Underdog ran for almost ten years on Saturday mornings. It featured the voice of comedian Wally Cox, who also resembles our hero, a bit.
Okay, maybe he looks more like Underdog's alter-ego, Shoe Shine Boy.
With that other same-named crapola film out, I wanted to show the source material. The film screwed up on the first part by making Underdog a real dog. In the cartoon, Underdog co-exists with humans, but as their equal. His girlfriend, Sweet Polly Purebread, also a dog, was an ace TV news anchor and reporter. For some reason, Underdog always spoke in verse, which seemed to have the effect of elevating his status as a hero. Underdog would have his adventures broken up into four parts in a half-hour show. They would intersperse it with a variety of other cartoons, such as Tennessee Tuxedo, Klondike Kat and, my favorite, Commander McBragg. I'll try to get the Commander in here next week.
It has run in syndication for a long time, but went on hiatus for awhile in the 80's and 90's because parents were up in arms about Underdog's source of strength - an energy pill. Mistaken as condoning drugs, it was actually made a part of his character to get kids to take their vitamins, much like Popeye and his spinach.
This is part three of an episode called Simon Says 'Be My Valentine' from 1966 featuring Underdog's arch-nemesis Simon Bar Sinister and his henchman, Cad Lackey. Why am I showing part three? The third chapter always started off with what I thought was the coolest version of the classic theme song. Simon says, "Enjoy!"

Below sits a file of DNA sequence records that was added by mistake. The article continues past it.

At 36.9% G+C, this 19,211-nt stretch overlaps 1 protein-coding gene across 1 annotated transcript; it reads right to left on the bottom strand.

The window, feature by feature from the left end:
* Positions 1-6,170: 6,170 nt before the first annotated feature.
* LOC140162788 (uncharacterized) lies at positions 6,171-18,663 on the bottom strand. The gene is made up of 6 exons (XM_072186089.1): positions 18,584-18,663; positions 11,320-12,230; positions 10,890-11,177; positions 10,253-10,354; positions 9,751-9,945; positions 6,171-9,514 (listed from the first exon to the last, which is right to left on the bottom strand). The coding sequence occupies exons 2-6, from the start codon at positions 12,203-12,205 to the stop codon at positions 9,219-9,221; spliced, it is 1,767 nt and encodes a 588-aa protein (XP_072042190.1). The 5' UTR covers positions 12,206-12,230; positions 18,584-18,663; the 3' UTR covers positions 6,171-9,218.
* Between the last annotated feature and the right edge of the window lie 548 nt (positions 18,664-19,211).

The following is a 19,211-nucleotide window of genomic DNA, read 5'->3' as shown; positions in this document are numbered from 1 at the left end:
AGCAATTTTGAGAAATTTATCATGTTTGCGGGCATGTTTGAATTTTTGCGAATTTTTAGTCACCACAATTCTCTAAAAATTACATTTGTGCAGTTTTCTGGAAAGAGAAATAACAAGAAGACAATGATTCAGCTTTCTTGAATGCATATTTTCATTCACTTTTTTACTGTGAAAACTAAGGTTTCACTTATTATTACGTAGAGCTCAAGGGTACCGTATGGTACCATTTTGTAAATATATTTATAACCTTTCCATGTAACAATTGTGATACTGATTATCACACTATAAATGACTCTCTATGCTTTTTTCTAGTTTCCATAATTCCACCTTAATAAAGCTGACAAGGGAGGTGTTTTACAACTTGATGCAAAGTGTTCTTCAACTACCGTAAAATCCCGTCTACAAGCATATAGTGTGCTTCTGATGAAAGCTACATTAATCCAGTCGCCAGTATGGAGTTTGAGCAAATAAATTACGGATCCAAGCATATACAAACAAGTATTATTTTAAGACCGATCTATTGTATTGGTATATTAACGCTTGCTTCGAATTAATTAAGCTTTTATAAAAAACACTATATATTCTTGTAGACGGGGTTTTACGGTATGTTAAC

THE BS NEWS QUIZ OF THE DAY
Yesterday, I asked...
"Much to the dismay of Chinese officials, a Beijing couple is in the process of trying to name their newborn what?"
"$" - No. I think that's the symbol Prince went by for awhile in order to try to make more "$."
"!" - No, that's where the baby was conceived. His parents were making out over at Exclamation Point.
": b" - No, that's a native American name. "Guy With Tongue Sticking Out."
The correct answer is "@."
According to the Associated Press, a couple trying to find a distinctive name for their baby in the world's most populated country has come up with the "at" symbol. Translated into Chinese, the word means "love him." But this is no mistake, they know it's a widely used symbol on the Internet. No news, yet, on if the name has been accepted. The police, who issue identity cards, have to approve the name. And then they have to make sure the babies toys have the right amount of lead in them.